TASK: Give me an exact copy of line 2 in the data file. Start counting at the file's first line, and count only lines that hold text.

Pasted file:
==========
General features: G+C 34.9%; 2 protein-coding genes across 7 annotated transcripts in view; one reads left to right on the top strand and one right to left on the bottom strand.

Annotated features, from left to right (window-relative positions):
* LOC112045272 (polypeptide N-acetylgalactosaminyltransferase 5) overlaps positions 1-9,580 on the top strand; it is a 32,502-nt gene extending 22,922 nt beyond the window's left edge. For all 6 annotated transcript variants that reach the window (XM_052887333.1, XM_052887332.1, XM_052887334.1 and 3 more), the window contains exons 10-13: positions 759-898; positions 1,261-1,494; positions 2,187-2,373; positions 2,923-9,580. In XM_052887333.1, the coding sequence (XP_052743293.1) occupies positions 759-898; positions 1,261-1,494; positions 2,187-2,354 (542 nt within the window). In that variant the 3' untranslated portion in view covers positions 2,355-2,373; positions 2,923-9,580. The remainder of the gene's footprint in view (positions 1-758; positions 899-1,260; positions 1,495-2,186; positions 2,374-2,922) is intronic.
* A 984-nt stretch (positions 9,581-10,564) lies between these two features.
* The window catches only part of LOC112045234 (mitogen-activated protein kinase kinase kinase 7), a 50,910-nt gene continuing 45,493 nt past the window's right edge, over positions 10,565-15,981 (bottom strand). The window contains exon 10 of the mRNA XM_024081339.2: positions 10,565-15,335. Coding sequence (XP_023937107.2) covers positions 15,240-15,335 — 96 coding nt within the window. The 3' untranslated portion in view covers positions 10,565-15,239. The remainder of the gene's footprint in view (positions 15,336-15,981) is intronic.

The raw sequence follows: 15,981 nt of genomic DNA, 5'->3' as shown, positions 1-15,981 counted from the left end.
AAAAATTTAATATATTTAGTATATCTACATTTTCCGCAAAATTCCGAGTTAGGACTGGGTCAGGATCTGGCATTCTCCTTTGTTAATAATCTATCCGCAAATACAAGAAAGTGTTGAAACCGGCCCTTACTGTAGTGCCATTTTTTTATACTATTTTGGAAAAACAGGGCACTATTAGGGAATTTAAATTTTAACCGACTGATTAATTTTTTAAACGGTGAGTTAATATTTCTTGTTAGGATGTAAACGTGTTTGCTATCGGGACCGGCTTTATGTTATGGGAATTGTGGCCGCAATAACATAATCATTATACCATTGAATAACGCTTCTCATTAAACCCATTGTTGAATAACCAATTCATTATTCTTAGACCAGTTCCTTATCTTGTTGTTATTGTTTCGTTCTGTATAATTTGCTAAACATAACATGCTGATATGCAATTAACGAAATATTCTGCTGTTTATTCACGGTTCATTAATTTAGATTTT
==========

Annotated features, from left to right (window-relative positions):